Who Can It Be Now?
Dane Charles Iorg was born on May 11, 1950, in Eureka, California. He was a baseball star at Arcata High School and, as a result, was drafted in 16th Round of the 1968 June Draft by the Kansas City Royals.
That draft position was not enough to convince him to forego his opportunity to play collegiate baseball at Brigham Young University, however, so Iorg went to Salt Lake City instead and majored in P.E. For the Cougars, he played regularly all three years and drew attention his junior year when he finished his collegiate season in 1971 with a .401/.485/.685 slash line with 11 HR, 50 RBI, 4 SB, and 32 BB versus 10 K in 48 games. Indeed, in 1982, he was inducted into the BYU Hall of Fame.
The Philadelphia Phillies selected Iorg in with the 22nd pick of the 1st Round of the June Secondary Draft in 1971. Despite being Mormon, Dane does not appear to have gone on a Mormon mission as most 19-year-olds in the Latter Day Saints (LDS) Church do. Perhaps it was because he was a sports star, perhaps it was because his parents were not all that active in the LDS Church, or perhaps it was because of the Vietnam War getting kids drafted, but Iorg does not appear to have missed any time in his career for that. Indeed, after being drafted, Iorg went directly to Walla Walla in the Northwest League and hit the cover off the ball -- .367/.459/.542 in 333 plate appearances.
For whatever reason, it appears that Iorg was loaned or assigned to the Carolina League with a Texas affiliate in 1972 and, once again, he hit well. That earned him a short call-up to Double-A, where he struggled. After those initial struggles in 1972, though, his 1973 season was far better at Reading and it earned him a look at Triple-A in Toledo in 1974 in the International League. Iorg took a while to adjust there once again, and his career appeared to have stalled out between Double-A and Triple-A as of 1975.
In 1976, though, in Oklahoma City, Iorg found his batting stroke and hit .326/.408/.528. The problem was that Iorg was already 26 years old by 1976 and he did not even get a call-up to the major leagues off that strong Triple-A season. Iorg did receive a chance in spring training the next year, however, to make the team and he did so as an injury-replacement for regular 1B Richie Hebner. Once Hebner came back, Iorg went back to Triple-A.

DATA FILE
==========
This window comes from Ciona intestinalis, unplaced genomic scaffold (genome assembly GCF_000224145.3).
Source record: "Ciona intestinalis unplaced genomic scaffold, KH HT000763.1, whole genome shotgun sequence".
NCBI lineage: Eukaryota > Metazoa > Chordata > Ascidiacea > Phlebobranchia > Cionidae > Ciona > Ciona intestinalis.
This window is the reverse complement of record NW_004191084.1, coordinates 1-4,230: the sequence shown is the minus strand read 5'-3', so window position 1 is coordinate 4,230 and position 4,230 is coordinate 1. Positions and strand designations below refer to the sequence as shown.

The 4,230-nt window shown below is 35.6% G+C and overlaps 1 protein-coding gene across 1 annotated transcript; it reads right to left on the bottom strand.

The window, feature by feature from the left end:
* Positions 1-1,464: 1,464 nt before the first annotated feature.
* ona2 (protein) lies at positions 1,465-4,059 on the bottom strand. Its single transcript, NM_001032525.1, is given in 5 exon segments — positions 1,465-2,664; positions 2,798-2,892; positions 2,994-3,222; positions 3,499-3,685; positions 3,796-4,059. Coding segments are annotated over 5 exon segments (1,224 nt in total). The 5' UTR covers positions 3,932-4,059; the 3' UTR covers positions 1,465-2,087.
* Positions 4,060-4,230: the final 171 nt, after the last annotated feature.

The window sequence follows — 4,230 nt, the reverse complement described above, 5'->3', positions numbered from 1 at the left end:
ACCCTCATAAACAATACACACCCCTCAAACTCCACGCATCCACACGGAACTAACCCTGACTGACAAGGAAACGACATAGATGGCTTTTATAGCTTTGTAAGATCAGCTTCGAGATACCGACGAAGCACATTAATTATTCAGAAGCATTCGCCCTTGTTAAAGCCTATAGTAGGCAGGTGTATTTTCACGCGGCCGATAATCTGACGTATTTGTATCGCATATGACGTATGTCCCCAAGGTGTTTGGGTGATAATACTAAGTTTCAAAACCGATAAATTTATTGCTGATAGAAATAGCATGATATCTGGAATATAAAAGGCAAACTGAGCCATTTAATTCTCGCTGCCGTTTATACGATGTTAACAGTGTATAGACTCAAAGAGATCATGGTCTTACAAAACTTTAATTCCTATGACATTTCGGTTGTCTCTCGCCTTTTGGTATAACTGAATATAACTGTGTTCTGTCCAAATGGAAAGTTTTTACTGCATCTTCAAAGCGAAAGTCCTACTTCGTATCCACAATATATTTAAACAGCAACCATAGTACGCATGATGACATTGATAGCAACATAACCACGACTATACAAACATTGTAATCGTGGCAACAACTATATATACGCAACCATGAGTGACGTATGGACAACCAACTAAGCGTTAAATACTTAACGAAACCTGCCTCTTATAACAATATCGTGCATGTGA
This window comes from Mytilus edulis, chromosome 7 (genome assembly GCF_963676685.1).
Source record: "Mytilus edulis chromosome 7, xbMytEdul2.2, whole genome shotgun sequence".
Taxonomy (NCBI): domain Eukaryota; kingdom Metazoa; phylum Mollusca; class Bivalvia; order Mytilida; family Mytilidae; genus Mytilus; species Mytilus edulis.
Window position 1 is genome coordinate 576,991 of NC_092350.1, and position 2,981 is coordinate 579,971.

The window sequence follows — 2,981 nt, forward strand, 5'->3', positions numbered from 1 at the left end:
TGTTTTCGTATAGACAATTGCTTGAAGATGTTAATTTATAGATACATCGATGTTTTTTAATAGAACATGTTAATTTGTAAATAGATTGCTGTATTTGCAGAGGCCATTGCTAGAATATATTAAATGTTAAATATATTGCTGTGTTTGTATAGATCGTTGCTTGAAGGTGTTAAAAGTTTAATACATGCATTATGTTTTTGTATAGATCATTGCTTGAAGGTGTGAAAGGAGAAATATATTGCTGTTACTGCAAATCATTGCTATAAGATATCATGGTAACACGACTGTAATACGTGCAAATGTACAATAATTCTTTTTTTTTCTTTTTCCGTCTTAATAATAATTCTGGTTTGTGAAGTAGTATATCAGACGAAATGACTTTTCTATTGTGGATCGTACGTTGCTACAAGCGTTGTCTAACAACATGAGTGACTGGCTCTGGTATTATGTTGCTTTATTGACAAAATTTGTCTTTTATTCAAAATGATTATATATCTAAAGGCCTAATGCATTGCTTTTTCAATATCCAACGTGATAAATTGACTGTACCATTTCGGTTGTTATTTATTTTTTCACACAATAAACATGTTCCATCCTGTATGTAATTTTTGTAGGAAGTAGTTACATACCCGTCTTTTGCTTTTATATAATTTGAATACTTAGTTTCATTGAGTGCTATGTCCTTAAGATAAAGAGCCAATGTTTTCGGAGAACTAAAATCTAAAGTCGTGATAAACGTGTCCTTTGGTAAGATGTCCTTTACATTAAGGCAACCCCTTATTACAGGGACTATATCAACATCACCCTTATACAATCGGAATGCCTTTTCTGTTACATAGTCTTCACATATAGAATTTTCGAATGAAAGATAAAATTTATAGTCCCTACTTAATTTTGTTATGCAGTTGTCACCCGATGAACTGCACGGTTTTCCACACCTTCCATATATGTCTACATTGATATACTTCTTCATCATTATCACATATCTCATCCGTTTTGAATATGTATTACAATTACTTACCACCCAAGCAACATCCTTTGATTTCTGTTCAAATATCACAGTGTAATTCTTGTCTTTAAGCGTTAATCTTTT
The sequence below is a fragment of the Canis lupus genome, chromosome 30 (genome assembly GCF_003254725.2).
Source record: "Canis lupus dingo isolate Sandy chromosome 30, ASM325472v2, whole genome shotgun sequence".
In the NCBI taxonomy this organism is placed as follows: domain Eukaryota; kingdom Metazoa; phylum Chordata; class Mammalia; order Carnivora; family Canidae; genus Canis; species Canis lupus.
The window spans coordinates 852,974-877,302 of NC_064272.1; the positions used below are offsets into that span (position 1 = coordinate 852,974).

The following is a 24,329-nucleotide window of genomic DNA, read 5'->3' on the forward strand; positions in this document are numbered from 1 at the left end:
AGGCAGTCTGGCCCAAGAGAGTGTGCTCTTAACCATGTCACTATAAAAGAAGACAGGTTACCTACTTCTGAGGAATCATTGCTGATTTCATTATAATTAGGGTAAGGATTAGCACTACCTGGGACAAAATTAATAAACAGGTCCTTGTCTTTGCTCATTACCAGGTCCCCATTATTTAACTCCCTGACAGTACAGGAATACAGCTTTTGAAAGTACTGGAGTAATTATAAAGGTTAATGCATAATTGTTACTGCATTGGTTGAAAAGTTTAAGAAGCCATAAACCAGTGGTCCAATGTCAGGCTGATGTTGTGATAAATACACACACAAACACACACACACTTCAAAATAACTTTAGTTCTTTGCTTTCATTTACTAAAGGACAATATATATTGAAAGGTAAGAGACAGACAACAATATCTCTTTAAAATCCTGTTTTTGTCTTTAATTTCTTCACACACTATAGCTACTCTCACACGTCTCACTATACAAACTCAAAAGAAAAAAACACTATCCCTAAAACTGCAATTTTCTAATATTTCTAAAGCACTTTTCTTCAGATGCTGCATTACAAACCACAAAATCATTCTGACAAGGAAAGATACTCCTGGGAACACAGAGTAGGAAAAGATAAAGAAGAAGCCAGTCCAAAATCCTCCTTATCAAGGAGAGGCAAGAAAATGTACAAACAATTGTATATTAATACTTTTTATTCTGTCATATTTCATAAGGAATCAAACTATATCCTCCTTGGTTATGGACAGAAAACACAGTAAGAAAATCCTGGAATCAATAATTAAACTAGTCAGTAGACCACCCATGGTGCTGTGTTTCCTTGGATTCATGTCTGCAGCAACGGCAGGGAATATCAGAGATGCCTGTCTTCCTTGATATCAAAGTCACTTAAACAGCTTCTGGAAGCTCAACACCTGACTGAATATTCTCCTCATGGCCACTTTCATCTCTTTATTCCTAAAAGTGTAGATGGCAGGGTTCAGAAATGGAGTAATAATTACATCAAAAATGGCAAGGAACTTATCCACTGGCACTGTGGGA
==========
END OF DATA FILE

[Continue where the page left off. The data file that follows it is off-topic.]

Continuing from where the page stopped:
The Phillies were in the heat of the 1977 pennant race, though, and wanted to get an upgrade for their outfield. As a result, the Phillies worked out a deal at the June 15 trade deadline with the St. Louis Cardinals, sending Rick Bosetti, Tom Underwood, and Iorg to St. Louis in exchange for Bake McBride and Steve Waterbury. Iorg spent a few weeks with the Cardinals Triple-A affiliate before getting the opportunity to serve as a left-handed pinch-hitter off the bench.
Iorg had a similar experience in 1978. He started as a lefty pinch-hitter early in the year, but he struggled in that role -- hitting .143/.211/.143 when he was sent back down to Triple-A at the end of May. The Cardinals gave Iorg a September call-up, though, and he started to hit the ball much better late in the year. As a result, 1978 -- at the age of 28 -- was the last time that Iorg spent anything more than a three-game injury rehabilitation stint in the minor leagues.